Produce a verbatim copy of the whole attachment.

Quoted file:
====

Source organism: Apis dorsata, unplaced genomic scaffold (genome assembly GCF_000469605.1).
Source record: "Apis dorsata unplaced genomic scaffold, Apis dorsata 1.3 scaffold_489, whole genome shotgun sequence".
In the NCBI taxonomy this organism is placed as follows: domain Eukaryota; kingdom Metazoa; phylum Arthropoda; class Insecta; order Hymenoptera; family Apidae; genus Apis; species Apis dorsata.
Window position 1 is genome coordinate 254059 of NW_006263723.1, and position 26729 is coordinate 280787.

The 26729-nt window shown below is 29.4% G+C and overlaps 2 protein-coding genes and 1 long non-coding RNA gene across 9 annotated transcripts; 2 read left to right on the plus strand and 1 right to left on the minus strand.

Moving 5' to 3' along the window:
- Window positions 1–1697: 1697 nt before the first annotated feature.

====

Source organism: Apis dorsata, unplaced genomic scaffold (genome assembly GCF_000469605.1).
Source record: "Apis dorsata unplaced genomic scaffold, Apis dorsata 1.3 scaffold_489, whole genome shotgun sequence".
In the NCBI taxonomy this organism is placed as follows: domain Eukaryota; kingdom Metazoa; phylum Arthropoda; class Insecta; order Hymenoptera; family Apidae; genus Apis; species Apis dorsata.
Window position 1 is genome coordinate 254059 of NW_006263723.1, and position 26729 is coordinate 280787.

The 26729-nt window shown below is 29.4% G+C and overlaps 2 protein-coding genes and 1 long non-coding RNA gene across 9 annotated transcripts; 2 read left to right on the plus strand and 1 right to left on the minus strand.

Moving 5' to 3' along the window:
- Window positions 1–1697: 1697 nt before the first annotated feature.